Increased dairy receipts are expected to more than offset forecast declines in hog and egg receipts in 2014. Predicted milk receipts benefit from increased dairy cattle numbers, milk per cow, and price. Production of pork is expected to increase slightly, reflecting producers’ farrowing intentions in the first half of 2014 and higher expected slaughter rates. The predicted lower hog receipts reflect a lower expected hog annual price. Porcine Epidemic Diarrhea (PED) remains a significant source of production uncertainty. While more eggs are expected to be sold in 2014, reflecting higher production and lower poultry feed costs, ERS anticipates eggs will be sold at a lower price than in 2013.
Receipts for cattle and receipts for calves are expected to remain stable in 2014 as price gains offset a decline in beef and veal production. For broilers, higher stock levels at the beginning of 2014 and higher production is expected during the year. Combined with the impact of higher beef prices on demand for broiler products, these factors indicate a lower predicted annual broiler price. Higher turkey receipts reflect higher anticipated price and production. Expectations of increased turkey production reflect lower expected feed costs. However, lower cost broiler products and their ability to substitute for turkey products will affect export markets for both. Beef and veal export quantities are expected to decline in 2014. Export quantities of pork, broilers, and turkeys are each expected to increase.
Production Expenses Expected To Decline Moderately in 2014
Production expenses in 2014 are expected to drop for the first time since 2009. However, their forecast $3.9-billion decrease from the revised 2013 forecast of production expenses is considerably less than 2009’s $11.0-billion drop. They remain well above nominal 2012 production expenses, and are expected to be the second highest on record nominally and the third highest in inflation-adjusted dollars. If realized, this would interrupt the rapid upward movement in expenses that has occurred since 2002. Between 2002 and their peak in 2013, nominal production expenses increased 84 percent. The principal reason for the slowdown in 2014 is a decline in input prices, as exemplified by the Production Items, Interest, Taxes, and Wage Rates (PITW) index, which is forecast to decline 0.5 percent during 2014. Despite the decrease, total production expenses are expected to constitute 78 percent of gross farm income in 2014, up from 73 percent in 2013, indicating a return to much tighter margins.
Feed expenses are expected to decrease $6.6 billion (11.3 percent) in 2014; fertilizer, $3.1 billion (12.0 percent); and net rent to nonoperators, $1.7 billion (9.6 percent). Not all expenses are expected to decline in 2014. Total labor expenses are expected to increase $1.6 billion (4.6 percent); livestock and poultry purchases, $1.5 billion (6.5 percent); total interest, 1.3 billion (7.8 percent); and miscellaneous expenses (which include items like animal health and breeding expenses, contract production fees, irrigation water, and general production and management expenses), $1.3 billion (3.2 percent).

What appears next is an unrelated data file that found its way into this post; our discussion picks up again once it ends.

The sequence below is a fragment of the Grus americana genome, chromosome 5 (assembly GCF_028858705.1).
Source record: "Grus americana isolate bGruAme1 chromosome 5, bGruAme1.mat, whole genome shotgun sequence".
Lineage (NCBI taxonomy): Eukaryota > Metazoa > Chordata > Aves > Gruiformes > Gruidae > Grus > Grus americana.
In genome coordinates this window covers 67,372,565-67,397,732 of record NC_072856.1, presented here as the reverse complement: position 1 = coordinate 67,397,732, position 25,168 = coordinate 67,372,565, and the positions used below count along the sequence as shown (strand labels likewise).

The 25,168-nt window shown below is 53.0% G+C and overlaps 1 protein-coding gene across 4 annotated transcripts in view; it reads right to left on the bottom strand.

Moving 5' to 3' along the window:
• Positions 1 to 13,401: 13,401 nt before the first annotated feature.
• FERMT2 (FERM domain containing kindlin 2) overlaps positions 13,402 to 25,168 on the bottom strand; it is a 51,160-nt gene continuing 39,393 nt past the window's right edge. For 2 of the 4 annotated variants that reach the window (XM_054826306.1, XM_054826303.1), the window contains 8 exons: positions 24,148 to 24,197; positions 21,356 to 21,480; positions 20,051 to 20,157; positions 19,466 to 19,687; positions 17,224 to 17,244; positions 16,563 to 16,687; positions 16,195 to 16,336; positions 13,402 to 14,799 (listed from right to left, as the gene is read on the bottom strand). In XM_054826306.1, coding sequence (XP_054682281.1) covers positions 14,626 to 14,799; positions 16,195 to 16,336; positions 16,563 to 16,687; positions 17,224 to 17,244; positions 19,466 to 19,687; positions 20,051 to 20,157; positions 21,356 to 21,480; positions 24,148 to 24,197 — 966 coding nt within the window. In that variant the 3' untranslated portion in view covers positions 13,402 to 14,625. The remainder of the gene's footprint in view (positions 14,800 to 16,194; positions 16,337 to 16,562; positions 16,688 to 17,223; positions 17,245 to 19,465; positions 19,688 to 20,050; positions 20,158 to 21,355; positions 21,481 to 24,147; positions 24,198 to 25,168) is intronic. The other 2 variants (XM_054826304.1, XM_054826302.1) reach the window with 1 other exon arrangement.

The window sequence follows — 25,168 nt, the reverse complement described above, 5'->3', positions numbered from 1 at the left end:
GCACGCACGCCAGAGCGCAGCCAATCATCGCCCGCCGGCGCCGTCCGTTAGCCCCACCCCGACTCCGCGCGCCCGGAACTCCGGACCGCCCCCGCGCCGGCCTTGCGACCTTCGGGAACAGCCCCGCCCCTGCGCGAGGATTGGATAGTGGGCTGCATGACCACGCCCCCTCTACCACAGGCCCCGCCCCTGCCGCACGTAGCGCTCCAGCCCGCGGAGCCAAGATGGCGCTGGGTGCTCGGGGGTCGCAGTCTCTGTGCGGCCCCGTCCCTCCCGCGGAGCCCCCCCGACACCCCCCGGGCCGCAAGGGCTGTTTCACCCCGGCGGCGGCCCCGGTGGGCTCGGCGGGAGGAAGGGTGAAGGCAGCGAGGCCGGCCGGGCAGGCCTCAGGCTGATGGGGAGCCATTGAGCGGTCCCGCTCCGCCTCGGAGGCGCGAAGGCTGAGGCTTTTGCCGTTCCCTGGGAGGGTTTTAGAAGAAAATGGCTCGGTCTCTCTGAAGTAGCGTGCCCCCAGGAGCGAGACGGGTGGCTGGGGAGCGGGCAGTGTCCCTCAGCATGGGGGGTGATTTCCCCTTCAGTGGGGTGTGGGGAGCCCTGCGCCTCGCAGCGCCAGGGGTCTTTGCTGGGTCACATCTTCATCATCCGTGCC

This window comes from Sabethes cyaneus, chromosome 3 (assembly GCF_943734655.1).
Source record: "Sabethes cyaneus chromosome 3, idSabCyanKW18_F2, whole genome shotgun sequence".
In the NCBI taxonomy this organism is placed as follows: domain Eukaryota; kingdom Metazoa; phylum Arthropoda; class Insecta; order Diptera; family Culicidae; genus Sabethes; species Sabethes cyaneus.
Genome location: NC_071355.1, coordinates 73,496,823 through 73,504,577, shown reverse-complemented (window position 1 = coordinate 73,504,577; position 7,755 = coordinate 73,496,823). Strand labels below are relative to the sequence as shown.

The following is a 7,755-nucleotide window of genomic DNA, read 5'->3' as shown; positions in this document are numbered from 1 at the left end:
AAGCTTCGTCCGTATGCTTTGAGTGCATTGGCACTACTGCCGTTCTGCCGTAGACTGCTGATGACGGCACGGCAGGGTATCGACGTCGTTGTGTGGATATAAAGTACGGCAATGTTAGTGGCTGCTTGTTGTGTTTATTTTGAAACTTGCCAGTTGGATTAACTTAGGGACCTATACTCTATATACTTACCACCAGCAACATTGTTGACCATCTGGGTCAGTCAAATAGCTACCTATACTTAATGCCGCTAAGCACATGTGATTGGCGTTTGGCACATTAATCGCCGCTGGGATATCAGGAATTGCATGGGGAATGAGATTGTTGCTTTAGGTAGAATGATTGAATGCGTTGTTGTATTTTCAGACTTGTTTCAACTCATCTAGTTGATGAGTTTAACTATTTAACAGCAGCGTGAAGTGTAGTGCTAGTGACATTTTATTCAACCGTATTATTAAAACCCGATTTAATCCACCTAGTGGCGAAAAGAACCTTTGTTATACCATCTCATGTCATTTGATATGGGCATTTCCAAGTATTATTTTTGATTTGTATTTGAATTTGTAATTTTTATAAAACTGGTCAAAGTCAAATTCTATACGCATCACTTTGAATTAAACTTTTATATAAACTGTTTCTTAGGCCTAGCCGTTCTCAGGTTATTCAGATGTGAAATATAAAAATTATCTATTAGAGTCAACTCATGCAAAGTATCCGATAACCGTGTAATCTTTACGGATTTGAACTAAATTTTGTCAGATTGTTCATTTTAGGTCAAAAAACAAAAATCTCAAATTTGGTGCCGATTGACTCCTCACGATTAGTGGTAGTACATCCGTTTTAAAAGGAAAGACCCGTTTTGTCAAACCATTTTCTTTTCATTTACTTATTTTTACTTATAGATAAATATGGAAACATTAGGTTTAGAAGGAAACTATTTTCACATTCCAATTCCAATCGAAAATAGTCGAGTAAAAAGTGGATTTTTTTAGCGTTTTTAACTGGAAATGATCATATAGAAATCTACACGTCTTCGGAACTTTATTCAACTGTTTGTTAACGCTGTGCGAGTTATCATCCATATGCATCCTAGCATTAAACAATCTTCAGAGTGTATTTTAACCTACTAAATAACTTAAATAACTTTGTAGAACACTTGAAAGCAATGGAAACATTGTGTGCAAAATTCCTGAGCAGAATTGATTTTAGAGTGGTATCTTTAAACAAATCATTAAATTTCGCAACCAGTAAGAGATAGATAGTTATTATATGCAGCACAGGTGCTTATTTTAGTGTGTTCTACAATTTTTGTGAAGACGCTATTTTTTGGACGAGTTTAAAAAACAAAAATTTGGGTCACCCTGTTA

The two major livestock-related expenses—feed and livestock/poultry purchases—are expected to move in opposite directions, but to fall a combined $5.1 billion (6.1 percent). The expected decrease in feed expenses and the increase in livestock and poultry purchases are both price-driven. The annual average feed prices-paid index is forecast to fall 11.8 percent, reflecting expected declines in the price of every feed grain and soybeans. Livestock and poultry purchases are being driven by a an expected double-digit increase in the price for feeder steers as a result of the reduced inventory of cattle, and increased demand for cattle as a result of lower feed prices and strong demand for beef.
The three major crop-related expenses—seeds, fertilizer, and pesticides—are expected to drop a combined $2.9 billion (4.7 percent). The driving force in the decline is the 12.4-percent fall in the annual average prices paid index for fertilizer. USDA’s Agricultural Marketing Service recently reported prices for major fertilizers that are well below 2013 prices. The 2014 forecast of the number of planted acres is almost exactly the same as in 2013. Despite a predicted drop of 3.7 percent in the Refiner Acquisition Cost, fuel expenses are forecast to rise marginally.
These expenses, plus electricity, are the components of farm-origin and manufactured input expenses, which form the bulk of material input operating expenses. Combined, farm-origin and manufactured input expenses are expected to constitute 46 percent of total expenses in 2014, after peaking at 49 percent of total expenses in 2012. These expenses are up from a 40-percent share of total expenses in 2002, having risen 105 percent over this timespan, compared with a 61-percent rise in interest and other operating and overhead expenses.
Payments to Stakeholders Expected To Rise Moderately in 2014